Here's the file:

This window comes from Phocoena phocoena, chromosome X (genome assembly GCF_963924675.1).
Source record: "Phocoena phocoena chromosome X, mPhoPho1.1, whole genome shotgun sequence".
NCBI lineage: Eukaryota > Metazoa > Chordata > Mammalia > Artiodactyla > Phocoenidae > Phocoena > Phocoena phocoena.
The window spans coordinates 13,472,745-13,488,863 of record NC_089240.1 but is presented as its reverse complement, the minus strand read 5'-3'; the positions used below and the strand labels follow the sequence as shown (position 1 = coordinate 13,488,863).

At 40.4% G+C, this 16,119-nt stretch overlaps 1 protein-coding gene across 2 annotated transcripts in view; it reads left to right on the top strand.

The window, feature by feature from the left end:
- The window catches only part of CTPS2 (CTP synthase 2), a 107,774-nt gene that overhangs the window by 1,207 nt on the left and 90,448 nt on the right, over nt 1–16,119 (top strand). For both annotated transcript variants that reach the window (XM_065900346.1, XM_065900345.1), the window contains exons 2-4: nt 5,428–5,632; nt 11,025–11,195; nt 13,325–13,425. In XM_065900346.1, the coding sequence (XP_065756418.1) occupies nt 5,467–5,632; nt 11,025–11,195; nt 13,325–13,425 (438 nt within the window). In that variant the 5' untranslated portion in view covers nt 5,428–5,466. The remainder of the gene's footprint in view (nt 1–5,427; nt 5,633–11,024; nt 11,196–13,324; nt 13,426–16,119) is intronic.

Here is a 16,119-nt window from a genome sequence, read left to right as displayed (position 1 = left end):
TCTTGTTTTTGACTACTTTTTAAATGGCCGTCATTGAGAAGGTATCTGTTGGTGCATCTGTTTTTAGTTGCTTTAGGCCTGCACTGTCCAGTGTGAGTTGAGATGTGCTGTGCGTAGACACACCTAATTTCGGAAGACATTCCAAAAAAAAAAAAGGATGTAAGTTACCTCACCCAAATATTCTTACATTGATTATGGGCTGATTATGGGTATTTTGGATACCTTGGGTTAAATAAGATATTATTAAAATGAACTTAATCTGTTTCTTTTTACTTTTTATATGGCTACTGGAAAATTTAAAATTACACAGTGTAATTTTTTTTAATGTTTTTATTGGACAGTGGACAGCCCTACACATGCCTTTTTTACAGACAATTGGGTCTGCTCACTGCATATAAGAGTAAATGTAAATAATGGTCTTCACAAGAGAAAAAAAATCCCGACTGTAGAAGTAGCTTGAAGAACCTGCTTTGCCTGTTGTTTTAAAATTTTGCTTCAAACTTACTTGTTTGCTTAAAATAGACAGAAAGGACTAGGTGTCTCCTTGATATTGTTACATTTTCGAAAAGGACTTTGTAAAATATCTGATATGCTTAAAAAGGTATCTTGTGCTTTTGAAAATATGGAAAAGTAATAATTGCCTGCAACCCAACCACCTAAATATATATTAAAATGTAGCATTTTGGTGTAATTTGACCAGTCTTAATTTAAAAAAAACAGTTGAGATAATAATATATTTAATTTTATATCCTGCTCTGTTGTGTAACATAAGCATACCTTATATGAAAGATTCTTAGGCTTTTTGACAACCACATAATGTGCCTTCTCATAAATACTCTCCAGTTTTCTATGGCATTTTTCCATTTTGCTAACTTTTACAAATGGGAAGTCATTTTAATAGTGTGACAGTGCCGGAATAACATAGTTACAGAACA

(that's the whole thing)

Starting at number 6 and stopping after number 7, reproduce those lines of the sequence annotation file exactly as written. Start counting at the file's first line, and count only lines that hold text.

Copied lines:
The window, feature by feature from the left end:
- The window catches only part of CTPS2 (CTP synthase 2), a 107,774-nt gene that overhangs the window by 1,207 nt on the left and 90,448 nt on the right, over nt 1–16,119 (top strand). For both annotated transcript variants that reach the window (XM_065900346.1, XM_065900345.1), the window contains exons 2-4: nt 5,428–5,632; nt 11,025–11,195; nt 13,325–13,425. In XM_065900346.1, the coding sequence (XP_065756418.1) occupies nt 5,467–5,632; nt 11,025–11,195; nt 13,325–13,425 (438 nt within the window). In that variant the 5' untranslated portion in view covers nt 5,428–5,466. The remainder of the gene's footprint in view (nt 1–5,427; nt 5,633–11,024; nt 11,196–13,324; nt 13,426–16,119) is intronic.